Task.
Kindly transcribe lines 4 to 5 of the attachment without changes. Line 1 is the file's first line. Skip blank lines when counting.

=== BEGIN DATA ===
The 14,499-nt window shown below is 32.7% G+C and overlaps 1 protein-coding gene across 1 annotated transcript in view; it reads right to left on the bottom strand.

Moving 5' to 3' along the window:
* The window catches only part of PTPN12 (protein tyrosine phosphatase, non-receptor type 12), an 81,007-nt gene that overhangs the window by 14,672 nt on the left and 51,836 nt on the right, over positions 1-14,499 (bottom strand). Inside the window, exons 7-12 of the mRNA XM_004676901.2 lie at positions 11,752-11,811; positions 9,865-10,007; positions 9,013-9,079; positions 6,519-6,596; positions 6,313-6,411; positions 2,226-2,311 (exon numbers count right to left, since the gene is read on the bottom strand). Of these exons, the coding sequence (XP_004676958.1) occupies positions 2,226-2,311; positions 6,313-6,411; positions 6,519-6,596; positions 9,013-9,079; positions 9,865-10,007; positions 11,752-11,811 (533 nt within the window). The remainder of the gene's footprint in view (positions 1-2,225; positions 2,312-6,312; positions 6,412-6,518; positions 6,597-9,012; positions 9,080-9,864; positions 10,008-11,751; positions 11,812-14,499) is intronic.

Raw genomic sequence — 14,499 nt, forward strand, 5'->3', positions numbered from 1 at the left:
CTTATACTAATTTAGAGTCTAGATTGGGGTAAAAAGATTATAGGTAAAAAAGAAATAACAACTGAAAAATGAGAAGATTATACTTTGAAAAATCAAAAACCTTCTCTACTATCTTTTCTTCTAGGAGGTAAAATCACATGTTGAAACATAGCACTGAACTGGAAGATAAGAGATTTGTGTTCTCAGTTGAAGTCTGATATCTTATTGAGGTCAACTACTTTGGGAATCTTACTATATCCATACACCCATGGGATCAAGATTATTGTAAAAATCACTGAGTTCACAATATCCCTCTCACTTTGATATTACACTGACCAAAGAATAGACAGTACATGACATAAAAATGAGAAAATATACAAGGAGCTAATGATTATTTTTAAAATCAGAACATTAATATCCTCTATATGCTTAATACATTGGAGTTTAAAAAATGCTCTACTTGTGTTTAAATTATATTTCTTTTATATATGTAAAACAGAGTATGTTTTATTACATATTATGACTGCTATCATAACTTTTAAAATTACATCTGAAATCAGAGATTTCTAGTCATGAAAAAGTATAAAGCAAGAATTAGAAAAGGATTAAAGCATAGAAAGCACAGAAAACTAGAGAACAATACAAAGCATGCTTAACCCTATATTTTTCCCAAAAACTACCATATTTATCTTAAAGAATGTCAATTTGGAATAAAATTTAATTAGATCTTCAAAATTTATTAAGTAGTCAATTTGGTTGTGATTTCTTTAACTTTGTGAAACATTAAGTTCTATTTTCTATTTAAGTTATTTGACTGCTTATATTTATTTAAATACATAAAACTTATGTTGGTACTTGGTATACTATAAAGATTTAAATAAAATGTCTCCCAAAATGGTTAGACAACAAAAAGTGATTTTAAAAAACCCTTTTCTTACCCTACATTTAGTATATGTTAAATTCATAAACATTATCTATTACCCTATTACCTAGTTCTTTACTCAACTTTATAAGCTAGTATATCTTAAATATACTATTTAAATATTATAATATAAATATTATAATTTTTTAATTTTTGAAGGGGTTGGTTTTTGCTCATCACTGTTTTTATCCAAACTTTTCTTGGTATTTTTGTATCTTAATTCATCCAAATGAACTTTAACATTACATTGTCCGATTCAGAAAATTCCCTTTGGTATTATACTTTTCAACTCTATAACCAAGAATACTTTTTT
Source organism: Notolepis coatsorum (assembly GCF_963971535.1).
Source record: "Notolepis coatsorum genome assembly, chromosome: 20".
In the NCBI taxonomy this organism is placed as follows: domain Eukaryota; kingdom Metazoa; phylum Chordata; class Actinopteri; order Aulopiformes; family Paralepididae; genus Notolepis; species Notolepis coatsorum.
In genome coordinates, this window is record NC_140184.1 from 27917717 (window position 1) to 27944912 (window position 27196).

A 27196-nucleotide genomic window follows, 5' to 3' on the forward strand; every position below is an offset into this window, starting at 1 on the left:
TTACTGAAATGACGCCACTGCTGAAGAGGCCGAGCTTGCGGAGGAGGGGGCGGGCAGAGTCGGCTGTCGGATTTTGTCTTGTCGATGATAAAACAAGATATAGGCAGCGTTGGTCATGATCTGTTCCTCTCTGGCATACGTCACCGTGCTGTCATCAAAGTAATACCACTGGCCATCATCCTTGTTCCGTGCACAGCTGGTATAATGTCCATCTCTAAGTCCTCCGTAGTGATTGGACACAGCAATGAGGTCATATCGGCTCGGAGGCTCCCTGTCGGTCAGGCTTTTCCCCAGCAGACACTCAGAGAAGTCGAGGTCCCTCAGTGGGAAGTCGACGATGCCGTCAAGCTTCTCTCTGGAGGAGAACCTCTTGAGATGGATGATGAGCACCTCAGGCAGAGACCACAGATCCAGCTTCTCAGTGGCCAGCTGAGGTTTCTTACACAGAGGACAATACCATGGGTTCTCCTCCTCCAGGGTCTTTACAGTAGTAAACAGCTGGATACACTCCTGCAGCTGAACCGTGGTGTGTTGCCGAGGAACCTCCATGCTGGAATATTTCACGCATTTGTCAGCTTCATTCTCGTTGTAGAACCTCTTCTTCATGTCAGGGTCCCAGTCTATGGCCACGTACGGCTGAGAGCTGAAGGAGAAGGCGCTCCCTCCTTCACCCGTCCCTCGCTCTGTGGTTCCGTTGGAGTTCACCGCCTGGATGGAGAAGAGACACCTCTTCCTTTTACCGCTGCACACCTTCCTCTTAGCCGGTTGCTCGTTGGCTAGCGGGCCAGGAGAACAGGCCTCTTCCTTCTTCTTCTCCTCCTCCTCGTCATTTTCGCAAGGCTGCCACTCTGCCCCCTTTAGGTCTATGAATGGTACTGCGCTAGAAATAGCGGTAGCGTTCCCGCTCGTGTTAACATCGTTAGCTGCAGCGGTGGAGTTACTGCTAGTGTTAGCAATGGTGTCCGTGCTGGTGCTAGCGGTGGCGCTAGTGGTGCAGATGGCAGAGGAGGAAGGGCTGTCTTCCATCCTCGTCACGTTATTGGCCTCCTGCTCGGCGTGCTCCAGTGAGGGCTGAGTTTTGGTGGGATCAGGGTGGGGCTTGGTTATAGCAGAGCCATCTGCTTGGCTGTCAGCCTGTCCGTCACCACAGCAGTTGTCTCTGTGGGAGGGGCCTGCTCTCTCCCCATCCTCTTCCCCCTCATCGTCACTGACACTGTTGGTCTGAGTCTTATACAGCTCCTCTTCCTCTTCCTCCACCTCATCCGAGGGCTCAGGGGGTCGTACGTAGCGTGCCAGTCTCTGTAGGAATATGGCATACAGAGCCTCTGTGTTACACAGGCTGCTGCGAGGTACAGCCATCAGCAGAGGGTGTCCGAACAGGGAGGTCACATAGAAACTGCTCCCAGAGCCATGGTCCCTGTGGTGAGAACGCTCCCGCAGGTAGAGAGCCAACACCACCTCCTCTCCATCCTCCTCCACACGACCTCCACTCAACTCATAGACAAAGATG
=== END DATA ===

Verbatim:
Raw genomic sequence — 14,499 nt, forward strand, 5'->3', positions numbered from 1 at the left:
CTTATACTAATTTAGAGTCTAGATTGGGGTAAAAAGATTATAGGTAAAAAAGAAATAACAACTGAAAAATGAGAAGATTATACTTTGAAAAATCAAAAACCTTCTCTACTATCTTTTCTTCTAGGAGGTAAAATCACATGTTGAAACATAGCACTGAACTGGAAGATAAGAGATTTGTGTTCTCAGTTGAAGTCTGATATCTTATTGAGGTCAACTACTTTGGGAATCTTACTATATCCATACACCCATGGGATCAAGATTATTGTAAAAATCACTGAGTTCACAATATCCCTCTCACTTTGATATTACACTGACCAAAGAATAGACAGTACATGACATAAAAATGAGAAAATATACAAGGAGCTAATGATTATTTTTAAAATCAGAACATTAATATCCTCTATATGCTTAATACATTGGAGTTTAAAAAATGCTCTACTTGTGTTTAAATTATATTTCTTTTATATATGTAAAACAGAGTATGTTTTATTACATATTATGACTGCTATCATAACTTTTAAAATTACATCTGAAATCAGAGATTTCTAGTCATGAAAAAGTATAAAGCAAGAATTAGAAAAGGATTAAAGCATAGAAAGCACAGAAAACTAGAGAACAATACAAAGCATGCTTAACCCTATATTTTTCCCAAAAACTACCATATTTATCTTAAAGAATGTCAATTTGGAATAAAATTTAATTAGATCTTCAAAATTTATTAAGTAGTCAATTTGGTTGTGATTTCTTTAACTTTGTGAAACATTAAGTTCTATTTTCTATTTAAGTTATTTGACTGCTTATATTTATTTAAATACATAAAACTTATGTTGGTACTTGGTATACTATAAAGATTTAAATAAAATGTCTCCCAAAATGGTTAGACAACAAAAAGTGATTTTAAAAAACCCTTTTCTTACCCTACATTTAGTATATGTTAAATTCATAAACATTATCTATTACCCTATTACCTAGTTCTTTACTCAACTTTATAAGCTAGTATATCTTAAATATACTATTTAAATATTATAATATAAATATTATAATTTTTTAATTTTTGAAGGGGTTGGTTTTTGCTCATCACTGTTTTTATCCAAACTTTTCTTGGTATTTTTGTATCTTAATTCATCCAAATGAACTTTAACATTACATTGTCCGATTCAGAAAATTCCCTTTGGTATTATACTTTTCAACTCTATAACCAAGAATACTTTTTT